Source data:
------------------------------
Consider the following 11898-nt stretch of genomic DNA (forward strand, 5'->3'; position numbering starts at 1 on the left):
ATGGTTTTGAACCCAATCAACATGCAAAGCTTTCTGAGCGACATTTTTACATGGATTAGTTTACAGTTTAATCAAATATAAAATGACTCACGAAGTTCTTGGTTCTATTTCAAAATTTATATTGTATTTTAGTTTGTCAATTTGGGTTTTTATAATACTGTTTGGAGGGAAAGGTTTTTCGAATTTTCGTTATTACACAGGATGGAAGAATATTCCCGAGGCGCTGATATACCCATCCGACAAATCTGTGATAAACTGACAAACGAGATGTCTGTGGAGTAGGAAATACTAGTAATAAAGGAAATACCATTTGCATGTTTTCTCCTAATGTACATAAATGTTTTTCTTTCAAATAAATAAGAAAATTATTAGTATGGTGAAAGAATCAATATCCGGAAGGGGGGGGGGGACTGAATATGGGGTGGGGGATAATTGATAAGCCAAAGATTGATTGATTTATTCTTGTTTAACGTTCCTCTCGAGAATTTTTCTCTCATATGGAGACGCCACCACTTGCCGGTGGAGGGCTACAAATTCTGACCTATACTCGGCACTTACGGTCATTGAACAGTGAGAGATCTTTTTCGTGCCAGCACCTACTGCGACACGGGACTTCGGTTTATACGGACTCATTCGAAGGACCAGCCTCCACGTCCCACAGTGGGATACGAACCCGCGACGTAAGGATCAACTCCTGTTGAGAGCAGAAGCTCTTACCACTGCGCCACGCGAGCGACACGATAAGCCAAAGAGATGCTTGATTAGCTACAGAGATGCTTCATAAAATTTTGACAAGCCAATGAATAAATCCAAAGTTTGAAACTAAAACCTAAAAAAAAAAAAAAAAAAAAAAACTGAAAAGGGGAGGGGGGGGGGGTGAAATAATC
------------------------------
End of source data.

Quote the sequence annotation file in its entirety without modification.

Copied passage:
Consider the following 11898-nt stretch of genomic DNA (forward strand, 5'->3'; position numbering starts at 1 on the left):
ATGGTTTTGAACCCAATCAACATGCAAAGCTTTCTGAGCGACATTTTTACATGGATTAGTTTACAGTTTAATCAAATATAAAATGACTCACGAAGTTCTTGGTTCTATTTCAAAATTTATATTGTATTTTAGTTTGTCAATTTGGGTTTTTATAATACTGTTTGGAGGGAAAGGTTTTTCGAATTTTCGTTATTACACAGGATGGAAGAATATTCCCGAGGCGCTGATATACCCATCCGACAAATCTGTGATAAACTGACAAACGAGATGTCTGTGGAGTAGGAAATACTAGTAATAAAGGAAATACCATTTGCATGTTTTCTCCTAATGTACATAAATGTTTTTCTTTCAAATAAATAAGAAAATTATTAGTATGGTGAAAGAATCAATATCCGGAAGGGGGGGGGGGACTGAATATGGGGTGGGGGATAATTGATAAGCCAAAGATTGATTGATTTATTCTTGTTTAACGTTCCTCTCGAGAATTTTTCTCTCATATGGAGACGCCACCACTTGCCGGTGGAGGGCTACAAATTCTGACCTATACTCGGCACTTACGGTCATTGAACAGTGAGAGATCTTTTTCGTGCCAGCACCTACTGCGACACGGGACTTCGGTTTATACGGACTCATTCGAAGGACCAGCCTCCACGTCCCACAGTGGGATACGAACCCGCGACGTAAGGATCAACTCCTGTTGAGAGCAGAAGCTCTTACCACTGCGCCACGCGAGCGACACGATAAGCCAAAGAGATGCTTGATTAGCTACAGAGATGCTTCATAAAATTTTGACAAGCCAATGAATAAATCCAAAGTTTGAAACTAAAACCTAAAAAAAAAAAAAAAAAAAAAAACTGAAAAGGGGAGGGGGGGGGGGTGAAATAATC